Holy batshit, batpeople, Birds of Prey is powerful. It is an action-comedy escapade about a squad of DC Comics’ most beloved women characters, including Harley Quinn, Huntress, Black Canary, Renee Montoya, and Cassandra Cain. The film also does a thing which may befittingly fly under the radar: it displays a distinctly Asian American artistic aesthetic in the context of a modern superhero movie. I’ll belabor the question of “WTF is an Asian American artistic aesthetic?” only upon request, because it is so arguable and amorphous and also other a-words, I would never get to blabbing about the movie. To paraphrase the dude in Gladiator, “anything more than a whisper and it would vanish.” To brutally essentialize it, some artworks are more Asian American** than they are Asian or American, although they still may be both, and neither. I’ll attempt to argue for why Birds of Prey is exactly this.
SPOILERS follow for BIRDS OF PREY (AND THE FANTABULOUS EMANCIPATION OF ONE HARLEY QUINN). Director: Cathy Yan / Screenwriter: Christina Hodson / Director of Photography: Matthew Libatique.
The Martial Arts Movie Stuff: In cinematography there’s a thing called a “cowboy shot.” It’s a frame in which the actor’s body is seen from head to about mid-thigh-level, so named because it’s just wide enough to see a gun holster at a cowboy’s hip, while medium-close enough to see the head and torso details. You’ll see it often in, say, a Jackie Chan film, because it’s a great frame for capturing hand-to-hand combat, and is relatively underused in the Marvel/DC films, which too often construct fight scenes with quick cuts and wide shots (to show off the whole giant robot, big Thanos/Juggernaut, etc). Black Canary’s alley brawl makes liberal use of the cowboy-level shot, exaggerating the angular body lines which make drawn superheroes seem superhuman, close enough to appreciate both striker and struck, far enough to see her excellent pants. The Asian American fight choreography team (industry veterans Jon Valera and Jonathan “Jo Jo” Eusebio) invoke classic Hong Kong cinema tropes for the raining-in-jail fight, Harley’s baseball bat-rampage, the drunken boxing scene. Extra points for the use of trampolines in the final funhouse fight, which suggest Cirque du Soleil while slyly subverting the male-gazey “jumping on trampolines” subgenre which is, um, a thing I’m guiltily aware of. ALSO: Cathy Yan confirmed the roller-skater-chasing-car quote from Jackie Chan’s super-stuntwork in 1983’s “Winners & Sinners.”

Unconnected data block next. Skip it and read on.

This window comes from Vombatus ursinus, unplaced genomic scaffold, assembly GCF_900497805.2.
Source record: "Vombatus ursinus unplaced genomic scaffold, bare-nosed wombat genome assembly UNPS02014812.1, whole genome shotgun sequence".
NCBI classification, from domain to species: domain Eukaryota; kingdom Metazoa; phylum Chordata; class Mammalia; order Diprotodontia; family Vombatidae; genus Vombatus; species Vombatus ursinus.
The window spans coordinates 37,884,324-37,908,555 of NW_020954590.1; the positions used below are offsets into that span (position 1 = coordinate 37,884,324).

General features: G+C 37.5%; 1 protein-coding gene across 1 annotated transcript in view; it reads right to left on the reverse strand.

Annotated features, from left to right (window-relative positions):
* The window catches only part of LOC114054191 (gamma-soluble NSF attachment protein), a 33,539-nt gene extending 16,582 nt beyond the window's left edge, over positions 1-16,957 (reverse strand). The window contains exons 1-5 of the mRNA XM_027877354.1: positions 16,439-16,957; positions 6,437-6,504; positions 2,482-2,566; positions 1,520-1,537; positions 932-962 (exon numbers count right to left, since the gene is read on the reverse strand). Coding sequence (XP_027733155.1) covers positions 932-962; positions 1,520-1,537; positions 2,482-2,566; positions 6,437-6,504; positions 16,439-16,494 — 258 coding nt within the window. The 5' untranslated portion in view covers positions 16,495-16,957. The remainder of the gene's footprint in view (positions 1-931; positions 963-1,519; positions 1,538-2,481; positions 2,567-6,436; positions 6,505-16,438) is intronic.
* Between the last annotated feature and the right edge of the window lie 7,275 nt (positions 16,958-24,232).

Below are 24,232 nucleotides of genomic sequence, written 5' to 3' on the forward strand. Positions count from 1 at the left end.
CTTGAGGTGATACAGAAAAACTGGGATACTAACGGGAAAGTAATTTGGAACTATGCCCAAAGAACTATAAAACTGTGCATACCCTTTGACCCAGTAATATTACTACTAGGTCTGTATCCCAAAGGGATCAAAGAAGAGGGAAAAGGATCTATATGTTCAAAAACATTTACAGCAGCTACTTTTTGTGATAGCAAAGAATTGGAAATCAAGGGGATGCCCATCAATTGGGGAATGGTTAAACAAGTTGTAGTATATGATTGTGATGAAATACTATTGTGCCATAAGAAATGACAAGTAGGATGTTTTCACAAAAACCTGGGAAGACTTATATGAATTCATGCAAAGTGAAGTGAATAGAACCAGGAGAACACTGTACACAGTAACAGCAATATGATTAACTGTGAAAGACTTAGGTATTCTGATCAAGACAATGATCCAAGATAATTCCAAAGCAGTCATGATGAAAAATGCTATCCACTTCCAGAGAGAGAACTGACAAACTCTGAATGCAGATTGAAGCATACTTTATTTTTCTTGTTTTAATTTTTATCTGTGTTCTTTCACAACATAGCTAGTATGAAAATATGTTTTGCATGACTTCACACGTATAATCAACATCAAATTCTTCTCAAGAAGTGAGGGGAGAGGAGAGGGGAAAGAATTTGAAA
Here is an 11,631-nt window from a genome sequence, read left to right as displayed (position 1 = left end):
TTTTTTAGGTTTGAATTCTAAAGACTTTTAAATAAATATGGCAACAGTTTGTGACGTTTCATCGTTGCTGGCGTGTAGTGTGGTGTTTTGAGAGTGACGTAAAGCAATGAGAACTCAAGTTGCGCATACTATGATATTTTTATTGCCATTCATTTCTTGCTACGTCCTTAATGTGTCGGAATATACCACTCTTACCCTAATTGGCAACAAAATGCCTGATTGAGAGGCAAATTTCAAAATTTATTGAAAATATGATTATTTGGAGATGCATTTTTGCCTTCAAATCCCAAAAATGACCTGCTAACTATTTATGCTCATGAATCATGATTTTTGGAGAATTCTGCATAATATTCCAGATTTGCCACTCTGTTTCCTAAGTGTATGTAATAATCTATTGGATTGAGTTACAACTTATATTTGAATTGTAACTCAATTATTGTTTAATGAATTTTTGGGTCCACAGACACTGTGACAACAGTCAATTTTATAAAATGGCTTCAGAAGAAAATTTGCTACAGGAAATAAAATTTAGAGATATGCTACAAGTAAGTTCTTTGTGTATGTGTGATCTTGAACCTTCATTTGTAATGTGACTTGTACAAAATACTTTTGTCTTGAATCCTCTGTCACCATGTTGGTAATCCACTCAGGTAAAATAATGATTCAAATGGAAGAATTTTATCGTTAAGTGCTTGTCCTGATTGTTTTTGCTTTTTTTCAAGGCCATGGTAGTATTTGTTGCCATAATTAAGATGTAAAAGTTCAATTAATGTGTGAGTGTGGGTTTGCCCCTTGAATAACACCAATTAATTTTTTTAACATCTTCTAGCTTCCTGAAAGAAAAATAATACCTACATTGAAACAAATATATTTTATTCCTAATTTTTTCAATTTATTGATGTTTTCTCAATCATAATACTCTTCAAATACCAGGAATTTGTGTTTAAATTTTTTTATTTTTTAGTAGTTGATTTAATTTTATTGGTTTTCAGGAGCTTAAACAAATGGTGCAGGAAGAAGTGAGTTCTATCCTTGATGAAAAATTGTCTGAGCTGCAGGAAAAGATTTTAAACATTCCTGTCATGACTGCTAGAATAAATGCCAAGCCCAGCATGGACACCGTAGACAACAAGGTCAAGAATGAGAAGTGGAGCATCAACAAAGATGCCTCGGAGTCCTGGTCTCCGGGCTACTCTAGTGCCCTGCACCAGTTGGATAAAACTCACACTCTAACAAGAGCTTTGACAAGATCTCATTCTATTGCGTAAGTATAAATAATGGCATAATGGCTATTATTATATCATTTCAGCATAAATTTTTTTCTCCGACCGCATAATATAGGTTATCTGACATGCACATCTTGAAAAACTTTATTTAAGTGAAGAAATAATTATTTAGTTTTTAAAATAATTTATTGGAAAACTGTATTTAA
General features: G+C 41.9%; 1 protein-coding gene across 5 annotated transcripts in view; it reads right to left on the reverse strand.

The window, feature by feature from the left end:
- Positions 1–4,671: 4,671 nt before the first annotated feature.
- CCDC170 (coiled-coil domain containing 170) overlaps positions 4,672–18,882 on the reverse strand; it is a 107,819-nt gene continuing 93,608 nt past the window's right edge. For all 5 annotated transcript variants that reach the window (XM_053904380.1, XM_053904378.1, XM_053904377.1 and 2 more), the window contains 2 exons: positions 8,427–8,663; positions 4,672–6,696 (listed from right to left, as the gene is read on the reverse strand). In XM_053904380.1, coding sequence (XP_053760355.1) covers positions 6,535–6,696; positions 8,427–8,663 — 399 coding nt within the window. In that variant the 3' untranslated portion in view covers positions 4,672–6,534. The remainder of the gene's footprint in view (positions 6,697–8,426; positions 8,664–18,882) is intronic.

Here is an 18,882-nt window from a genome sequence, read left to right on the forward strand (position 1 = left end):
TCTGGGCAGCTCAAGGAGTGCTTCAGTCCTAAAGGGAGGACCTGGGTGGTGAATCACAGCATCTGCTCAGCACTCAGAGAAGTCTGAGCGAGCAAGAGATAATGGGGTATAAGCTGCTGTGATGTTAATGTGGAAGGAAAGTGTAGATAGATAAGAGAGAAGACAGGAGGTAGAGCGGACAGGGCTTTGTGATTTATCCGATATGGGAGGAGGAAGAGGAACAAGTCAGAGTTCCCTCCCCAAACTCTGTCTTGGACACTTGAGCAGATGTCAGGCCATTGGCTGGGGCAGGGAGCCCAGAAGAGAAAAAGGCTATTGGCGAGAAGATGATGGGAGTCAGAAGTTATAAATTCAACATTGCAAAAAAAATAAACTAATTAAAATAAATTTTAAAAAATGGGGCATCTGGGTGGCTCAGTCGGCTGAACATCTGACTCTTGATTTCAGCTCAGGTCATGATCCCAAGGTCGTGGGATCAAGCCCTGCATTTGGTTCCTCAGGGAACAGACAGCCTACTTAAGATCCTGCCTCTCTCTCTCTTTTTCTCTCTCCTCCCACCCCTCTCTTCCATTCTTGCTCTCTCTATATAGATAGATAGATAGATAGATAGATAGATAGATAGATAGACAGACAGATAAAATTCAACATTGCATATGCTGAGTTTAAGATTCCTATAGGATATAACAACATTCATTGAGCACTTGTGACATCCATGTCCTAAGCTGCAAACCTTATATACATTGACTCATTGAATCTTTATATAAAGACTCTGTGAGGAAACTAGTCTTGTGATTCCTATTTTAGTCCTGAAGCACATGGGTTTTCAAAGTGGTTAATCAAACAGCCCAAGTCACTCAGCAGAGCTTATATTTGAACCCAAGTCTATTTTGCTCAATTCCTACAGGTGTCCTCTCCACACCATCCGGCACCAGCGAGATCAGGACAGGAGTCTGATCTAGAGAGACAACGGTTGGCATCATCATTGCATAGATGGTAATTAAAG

Eggs, Easter And Otherwise: Harley Quinn spends much screentime lusting after an egg sandwich. The closeups on the egg sandwich’s prepping and grilling may be as sensuous as the rice-omelette-making scene from Tampopo. Asian Americans (like everyone) love food, define ourselves through food, talk about other foods while we’re eating food. The use of breakfast sandwich as polestar, coupled with the plot-essential burrito denouement, enable the lovely connection Harley makes with the snarky Asian American kid, her new friend. ALSO: Black Mask’s fancy egg cup mirrors Harley’s egg obsessiveness, because what better foodstuff to symbolically fetishize in the big birds movie?
The Real Chinese Restaurant: Speaking of food, Harley lives above a low-key Chinese restaurant run by an older Chinese guy named Doc. It is so preciously real, that corner spot with the questionable Mongolian Beef and the wall menu with pictures. Doc, as perfectly played by Dana Lee, calls Harley “Lotus Flower,” cleverly inverting a creepy WMAF trope in a way that is still creepy but kinda illuminating! ALSO: Huntress’s Mandarin reminds me of my own awful Mandarin. Often in movies and TV, there’s a cognitive glitch when a non-Asian character speaks flawful Chinese to demonstrate that they are conversant in Chinese (hi, Kingpin in Daredevil S1) but here we quickly cut to the flashback where it’s clear that Huntress also just speaks English awkwardly. English is, after all, a commonality linking Asian Americans across Asian-originated differences, as is the misperception of our ability to speak English. Huntress not quite being able to say her chosen name (I swear the hard interrupt in her self-intro is intentional towards a pun on the Mandarin hen, for “very” or “hate”) echoes with a very recognizable Asian American experience.